When a major building like Melcom collapses, who is to blame?

Pictured: Melcom’s Achimota department store before and after the collapse on Wednesday, November 7, 2012. Photo sourced from Peace FM Online.

Perhaps the short answer should just be: everybody. Because the Achimota Melcom building’s collapse highlights serious weaknesses in planning regulations and building code enforcement in Accra.

When the multistory commercial shopping complex for the Melcom shopping chain collapsed on Wednesday, November 7th in Achimota in Accra, it was not only a horrible disaster but also a testament to the potential impacts when contractors cut costs and take shortcuts in building construction and city governments fail to efficiently enforce building and land use codes. The incident, which occurred in the morning shortly before the shop was to open to the public, trapped dozens of employees inside. When the search for bodies ended today, 67 survivors and 12 dead have been taken from the building. Melcom started operating in the building less than a year ago.

In the midst of the (mostly political) finger pointing over who is at fault, blame is being cast in many directions – at the building’s owner, whom many including the Accra Metropolitan Assembly (AMA) claimed had no building permit; at the store management, whom employees and others claim were negligent for failing to address the reported cracks in the building’s structure; and at the AMA, for allowing a building with no permit to come up, and be running for nearly a year.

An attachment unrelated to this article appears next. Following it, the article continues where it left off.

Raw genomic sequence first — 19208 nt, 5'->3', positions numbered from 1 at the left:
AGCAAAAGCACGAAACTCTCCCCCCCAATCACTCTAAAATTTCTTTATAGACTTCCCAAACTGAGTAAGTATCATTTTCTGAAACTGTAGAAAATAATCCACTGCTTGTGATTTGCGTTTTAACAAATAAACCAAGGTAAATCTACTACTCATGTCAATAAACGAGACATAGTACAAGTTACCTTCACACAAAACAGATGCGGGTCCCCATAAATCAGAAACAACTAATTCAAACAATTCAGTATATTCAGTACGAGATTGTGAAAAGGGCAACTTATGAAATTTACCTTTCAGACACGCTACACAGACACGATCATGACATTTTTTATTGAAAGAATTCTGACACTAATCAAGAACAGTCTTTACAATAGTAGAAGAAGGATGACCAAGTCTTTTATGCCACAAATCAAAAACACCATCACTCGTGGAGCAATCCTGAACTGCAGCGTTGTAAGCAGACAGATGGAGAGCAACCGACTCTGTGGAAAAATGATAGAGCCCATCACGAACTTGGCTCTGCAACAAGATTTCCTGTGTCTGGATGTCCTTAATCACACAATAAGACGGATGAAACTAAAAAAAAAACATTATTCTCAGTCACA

The unfortunate and unsurprising reality is that many of the factors that contributed to the building collapse – including constructing buildings without permits and faulty building practices and low-standard building practices – are not new.

The Construction Permit Process

The AMA has set out an eight-step process for acquiring a building permit (http://ama.gov.gh/ama/page/5283/building-permit), which provides government permission for the construction of any building. According to DoingBusiness.org’s research, the process for obtaining a permit in Ghana for construction takes more than 12,000 Ghana cedis (about US$ 6,600) and a timespan of about 4 months. It requires approval for planning schemes, architectural and engineering designs, and the opportunity for government input on the particular structure’s public health and fire protection readiness. In addition, a building should be inspected at a minimum of five points during the construction process: after the foundation has been laid, after completion of the first (ground) floor, and following completion of the lintel, roofing and the overall structure.

The permit process is key for identifying and addressing any building issue, in terms of materials, standards and techniques; it’s also key for determining and outlining the permitted range of uses for the space (e.g., commercial or office versus manufacturing).